3. In what sense can suffering be regarded as the Lord’s “discipline” (vv. 5-11)? Are there ways of thinking about suffering as being the Lord’s discipline that are healthier than other ways?
4. How would you describe the role of suffering in the Christian life?
5. Why do we need encouragement to endure? What threatens our committed following of Christ?

Reference Shelf

Verse 2 continues the race metaphor by calling on readers to look to Jesus. But there is a double meaning here. Readers are to look away from everything else and concentrate upon Jesus, and they are to “look to” Jesus for guidance and aid. The name “Jesus” is used here indicating that the writer has the historical Jesus in mind (2:9-18; 4:15; 5:7-9). Jesus is described as the “pioneer . . . and perfecter . . . of our faith.” The word “pioneer” was used in 2:10 indicating that Christ was the leader or forerunner of the Christians being brought to glory (see 6:20). Jesus is the initiator of the faith of the readers and the first person to have obtained the ultimate goal of faith—the inheritance of the divine promise, which was only seen from afar by the ancients. The word translated “perfecter” is used along with “pioneer” to describe one complete idea. The Greek word is not found elsewhere in the Bible and is unknown from other literature of the period. Perhaps the writer invented the word to form a complement for the word “pioneer”— with the word “pioneer” emphasizing the origin . . . and the word “perfecter” emphasizing completion . . . . The word “perfecter” would also be appropriate because of the importance of the idea of perfection and the prominence of the verb “to perfect” in Hebrews. Here it is not Christ or his followers who are perfected; it is the faith of Christians. The critical point in the presentation of Jesus as the prime example of endurance in suffering is found in v. 2b: “. . . who for the sake of the joy that was set before him endured the cross, disregarding its shame, and has taken his seat at the right hand of the throne of God.” The key to this relative clause is Jesus’ “endurance.” The cross is the scene of shame as well as death, and Jesus endured both. In sharp contrast with the humiliating death of Jesus is his enthronement. This theme is based on Psalm 110:1 and was first announced in 1:3 and then elaborated in 2:5-9, 8:1-2, and 10:12- 13. In the NRSV, Jesus endured the cross “for the sake of the joy that was set before him.” This would have Jesus endure by looking ahead to the joy of God’s right hand. A note in the NRSV indicates that the Greek phrase translated “for the sake of ” may be translated “instead of.” If the translation “instead of” is accepted, the meaning is that Jesus chose to suffer rather than to maintain the joy of his pre-incarnate (or incarnate) life (1:2). In the context of Hebrews, the translation preferred by the NRSV seems to be more acceptable. It continues the forward-looking nature of faith developed in chapter 11 and acknowledges reward as the consummation of faith (see 11:6, 26).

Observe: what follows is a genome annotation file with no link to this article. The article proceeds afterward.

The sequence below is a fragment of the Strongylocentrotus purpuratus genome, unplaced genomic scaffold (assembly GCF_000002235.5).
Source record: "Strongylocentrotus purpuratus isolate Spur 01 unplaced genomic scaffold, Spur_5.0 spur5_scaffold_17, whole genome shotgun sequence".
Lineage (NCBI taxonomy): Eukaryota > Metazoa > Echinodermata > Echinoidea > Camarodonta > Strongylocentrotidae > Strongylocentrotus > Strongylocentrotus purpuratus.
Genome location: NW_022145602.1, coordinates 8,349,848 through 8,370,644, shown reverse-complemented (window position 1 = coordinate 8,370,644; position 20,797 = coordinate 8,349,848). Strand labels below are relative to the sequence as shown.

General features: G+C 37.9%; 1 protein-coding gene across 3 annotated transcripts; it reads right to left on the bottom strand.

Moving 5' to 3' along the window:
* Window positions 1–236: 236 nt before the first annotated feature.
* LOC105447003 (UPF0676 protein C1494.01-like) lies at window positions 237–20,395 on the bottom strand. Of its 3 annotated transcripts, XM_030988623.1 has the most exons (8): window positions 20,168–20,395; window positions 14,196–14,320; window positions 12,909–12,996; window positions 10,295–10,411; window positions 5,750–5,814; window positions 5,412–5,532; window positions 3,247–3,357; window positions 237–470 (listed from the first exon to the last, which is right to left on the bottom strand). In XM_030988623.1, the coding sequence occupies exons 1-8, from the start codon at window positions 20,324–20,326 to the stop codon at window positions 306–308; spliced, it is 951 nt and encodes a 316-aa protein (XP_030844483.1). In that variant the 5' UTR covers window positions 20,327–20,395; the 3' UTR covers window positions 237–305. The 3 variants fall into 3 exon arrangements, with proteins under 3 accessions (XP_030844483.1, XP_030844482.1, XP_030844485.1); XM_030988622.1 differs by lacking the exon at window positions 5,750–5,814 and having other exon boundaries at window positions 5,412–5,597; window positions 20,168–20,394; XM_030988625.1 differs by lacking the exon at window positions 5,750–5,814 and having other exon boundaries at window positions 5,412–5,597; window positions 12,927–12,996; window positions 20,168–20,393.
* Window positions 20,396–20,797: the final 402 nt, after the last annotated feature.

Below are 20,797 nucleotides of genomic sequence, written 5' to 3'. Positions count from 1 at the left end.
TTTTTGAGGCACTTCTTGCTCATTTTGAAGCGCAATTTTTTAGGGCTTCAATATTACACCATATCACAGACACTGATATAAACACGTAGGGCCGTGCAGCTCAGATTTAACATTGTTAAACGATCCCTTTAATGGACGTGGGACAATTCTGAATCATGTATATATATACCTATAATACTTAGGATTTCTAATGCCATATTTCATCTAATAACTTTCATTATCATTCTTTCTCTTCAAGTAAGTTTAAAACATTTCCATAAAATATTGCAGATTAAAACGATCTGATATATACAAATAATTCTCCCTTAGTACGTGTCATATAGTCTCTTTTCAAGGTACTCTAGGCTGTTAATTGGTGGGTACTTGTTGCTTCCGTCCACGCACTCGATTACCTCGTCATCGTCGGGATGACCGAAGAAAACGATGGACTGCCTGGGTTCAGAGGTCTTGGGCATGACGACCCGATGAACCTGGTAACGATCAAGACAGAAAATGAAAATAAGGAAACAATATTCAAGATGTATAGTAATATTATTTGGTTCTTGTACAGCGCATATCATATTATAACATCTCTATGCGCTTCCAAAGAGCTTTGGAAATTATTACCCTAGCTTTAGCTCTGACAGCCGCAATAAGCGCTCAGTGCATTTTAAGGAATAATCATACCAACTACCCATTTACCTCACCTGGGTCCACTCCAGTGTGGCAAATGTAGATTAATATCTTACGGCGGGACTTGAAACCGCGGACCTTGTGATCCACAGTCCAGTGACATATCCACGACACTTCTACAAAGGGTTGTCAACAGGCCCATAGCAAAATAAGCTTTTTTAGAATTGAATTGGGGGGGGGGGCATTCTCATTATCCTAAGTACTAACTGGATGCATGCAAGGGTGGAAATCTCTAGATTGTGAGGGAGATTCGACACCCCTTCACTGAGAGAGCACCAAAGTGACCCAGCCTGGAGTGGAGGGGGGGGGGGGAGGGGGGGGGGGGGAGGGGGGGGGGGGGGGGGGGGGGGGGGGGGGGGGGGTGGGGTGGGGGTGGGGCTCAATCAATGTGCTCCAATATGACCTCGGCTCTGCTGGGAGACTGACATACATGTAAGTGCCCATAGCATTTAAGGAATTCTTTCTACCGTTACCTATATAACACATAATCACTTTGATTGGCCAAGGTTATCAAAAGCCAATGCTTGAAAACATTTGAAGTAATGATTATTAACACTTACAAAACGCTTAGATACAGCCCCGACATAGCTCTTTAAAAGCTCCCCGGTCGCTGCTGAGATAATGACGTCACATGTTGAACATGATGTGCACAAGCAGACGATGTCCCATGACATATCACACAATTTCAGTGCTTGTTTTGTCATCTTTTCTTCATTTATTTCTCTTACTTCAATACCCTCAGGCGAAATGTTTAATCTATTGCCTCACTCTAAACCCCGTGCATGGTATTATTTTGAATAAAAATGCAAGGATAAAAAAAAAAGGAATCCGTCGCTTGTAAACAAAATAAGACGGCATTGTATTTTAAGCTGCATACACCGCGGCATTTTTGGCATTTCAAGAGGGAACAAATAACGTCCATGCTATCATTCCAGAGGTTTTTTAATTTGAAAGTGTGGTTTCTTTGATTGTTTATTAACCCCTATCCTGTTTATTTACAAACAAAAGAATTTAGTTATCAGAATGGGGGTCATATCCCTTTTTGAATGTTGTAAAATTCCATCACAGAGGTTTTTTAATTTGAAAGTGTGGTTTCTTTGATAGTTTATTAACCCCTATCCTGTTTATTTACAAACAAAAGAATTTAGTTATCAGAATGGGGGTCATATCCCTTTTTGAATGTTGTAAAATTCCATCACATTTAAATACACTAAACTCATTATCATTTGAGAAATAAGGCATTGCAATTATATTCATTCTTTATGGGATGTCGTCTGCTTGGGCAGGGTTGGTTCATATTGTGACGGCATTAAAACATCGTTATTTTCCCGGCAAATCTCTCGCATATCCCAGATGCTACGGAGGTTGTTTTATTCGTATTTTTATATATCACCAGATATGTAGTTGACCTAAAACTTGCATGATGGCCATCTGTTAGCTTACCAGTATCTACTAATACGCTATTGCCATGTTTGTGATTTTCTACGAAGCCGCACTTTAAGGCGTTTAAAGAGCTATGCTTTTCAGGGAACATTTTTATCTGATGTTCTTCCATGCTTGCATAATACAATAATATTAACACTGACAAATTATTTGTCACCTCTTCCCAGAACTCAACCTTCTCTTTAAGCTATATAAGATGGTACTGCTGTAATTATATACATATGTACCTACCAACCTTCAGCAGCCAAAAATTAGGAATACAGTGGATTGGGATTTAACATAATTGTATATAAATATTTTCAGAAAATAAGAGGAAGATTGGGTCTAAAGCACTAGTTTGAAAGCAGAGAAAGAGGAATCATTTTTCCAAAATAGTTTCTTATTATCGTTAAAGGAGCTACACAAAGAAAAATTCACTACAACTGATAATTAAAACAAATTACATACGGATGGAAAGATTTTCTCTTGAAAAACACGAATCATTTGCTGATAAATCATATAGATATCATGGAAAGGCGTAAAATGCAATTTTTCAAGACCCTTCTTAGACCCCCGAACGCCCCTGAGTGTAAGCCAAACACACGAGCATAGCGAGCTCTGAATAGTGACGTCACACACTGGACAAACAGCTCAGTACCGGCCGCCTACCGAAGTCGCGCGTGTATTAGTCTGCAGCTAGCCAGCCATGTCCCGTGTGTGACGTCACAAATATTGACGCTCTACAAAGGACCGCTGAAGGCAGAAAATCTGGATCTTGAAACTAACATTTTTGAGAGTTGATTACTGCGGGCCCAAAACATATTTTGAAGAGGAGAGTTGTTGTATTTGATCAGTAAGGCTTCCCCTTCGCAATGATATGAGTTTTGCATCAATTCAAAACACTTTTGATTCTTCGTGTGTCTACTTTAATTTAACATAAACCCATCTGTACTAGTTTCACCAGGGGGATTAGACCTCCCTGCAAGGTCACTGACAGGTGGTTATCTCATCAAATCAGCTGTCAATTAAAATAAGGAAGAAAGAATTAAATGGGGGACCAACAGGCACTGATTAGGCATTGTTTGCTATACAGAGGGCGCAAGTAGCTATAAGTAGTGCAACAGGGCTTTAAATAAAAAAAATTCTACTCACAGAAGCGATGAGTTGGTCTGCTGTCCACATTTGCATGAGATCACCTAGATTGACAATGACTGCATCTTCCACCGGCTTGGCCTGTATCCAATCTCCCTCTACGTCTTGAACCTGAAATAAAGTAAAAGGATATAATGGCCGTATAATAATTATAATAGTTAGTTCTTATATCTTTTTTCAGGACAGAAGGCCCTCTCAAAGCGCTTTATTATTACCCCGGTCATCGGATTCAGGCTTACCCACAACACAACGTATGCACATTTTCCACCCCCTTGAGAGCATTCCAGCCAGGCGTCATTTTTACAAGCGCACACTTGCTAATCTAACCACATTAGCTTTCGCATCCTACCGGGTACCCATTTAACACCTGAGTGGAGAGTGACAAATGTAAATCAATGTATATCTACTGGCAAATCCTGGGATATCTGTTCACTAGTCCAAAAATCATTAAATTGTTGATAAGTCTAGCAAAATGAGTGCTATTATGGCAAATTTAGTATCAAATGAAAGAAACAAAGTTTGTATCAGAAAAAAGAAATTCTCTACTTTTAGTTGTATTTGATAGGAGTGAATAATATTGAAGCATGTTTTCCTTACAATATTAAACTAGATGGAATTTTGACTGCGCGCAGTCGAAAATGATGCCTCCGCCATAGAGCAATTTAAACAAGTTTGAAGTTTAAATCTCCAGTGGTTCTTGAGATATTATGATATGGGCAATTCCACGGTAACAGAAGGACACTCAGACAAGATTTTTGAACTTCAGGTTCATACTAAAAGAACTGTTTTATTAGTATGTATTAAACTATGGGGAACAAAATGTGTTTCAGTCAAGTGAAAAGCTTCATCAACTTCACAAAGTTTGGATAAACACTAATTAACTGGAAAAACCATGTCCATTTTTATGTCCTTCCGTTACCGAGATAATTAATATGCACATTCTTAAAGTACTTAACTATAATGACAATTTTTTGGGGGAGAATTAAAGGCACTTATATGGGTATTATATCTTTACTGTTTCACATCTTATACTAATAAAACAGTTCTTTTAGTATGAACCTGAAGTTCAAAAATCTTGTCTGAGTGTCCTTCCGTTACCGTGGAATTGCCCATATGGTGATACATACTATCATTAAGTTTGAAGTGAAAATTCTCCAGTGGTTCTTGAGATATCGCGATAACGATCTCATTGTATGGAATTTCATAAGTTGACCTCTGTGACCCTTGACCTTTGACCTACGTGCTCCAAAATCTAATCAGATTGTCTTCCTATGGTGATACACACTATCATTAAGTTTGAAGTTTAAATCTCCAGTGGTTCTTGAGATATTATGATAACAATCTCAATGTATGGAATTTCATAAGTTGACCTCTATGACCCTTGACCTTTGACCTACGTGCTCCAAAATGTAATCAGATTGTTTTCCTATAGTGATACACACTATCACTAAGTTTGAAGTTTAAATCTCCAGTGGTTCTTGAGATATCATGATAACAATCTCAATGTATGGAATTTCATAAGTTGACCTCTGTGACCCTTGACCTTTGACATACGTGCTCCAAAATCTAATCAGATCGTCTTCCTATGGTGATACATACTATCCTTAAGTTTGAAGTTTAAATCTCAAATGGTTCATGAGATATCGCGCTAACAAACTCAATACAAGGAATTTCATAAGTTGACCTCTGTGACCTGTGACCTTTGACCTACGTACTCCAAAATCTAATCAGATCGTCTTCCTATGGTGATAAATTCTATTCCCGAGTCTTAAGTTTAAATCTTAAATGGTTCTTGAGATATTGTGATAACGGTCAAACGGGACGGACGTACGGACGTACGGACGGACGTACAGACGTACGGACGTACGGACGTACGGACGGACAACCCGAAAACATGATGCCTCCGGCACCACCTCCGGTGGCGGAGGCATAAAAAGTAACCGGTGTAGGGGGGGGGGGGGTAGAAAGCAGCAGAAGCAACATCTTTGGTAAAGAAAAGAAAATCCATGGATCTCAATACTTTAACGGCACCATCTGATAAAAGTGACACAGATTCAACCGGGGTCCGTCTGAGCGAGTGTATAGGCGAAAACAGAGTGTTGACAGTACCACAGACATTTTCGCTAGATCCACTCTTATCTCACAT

Edgar McKnight, “Hebrews,” in Hebrews-James, Smyth & Helwys Bible Commentary (Macon GA: Smyth & Helwys, 2004), 289-90

Michael Ruffin is husband to Debra and father to Joshua (Michelle) and Sara (Benjamin). A graduate of Mercer University and Southern Baptist Theological Seminary, he has previously served as a pastor and as a university professor. He lives on the Ruffin Family Farm in Yatesville, Georgia. You can visit and communicate with him at MichaelRuffin.com. He is the Connections Series Curriculum Editor.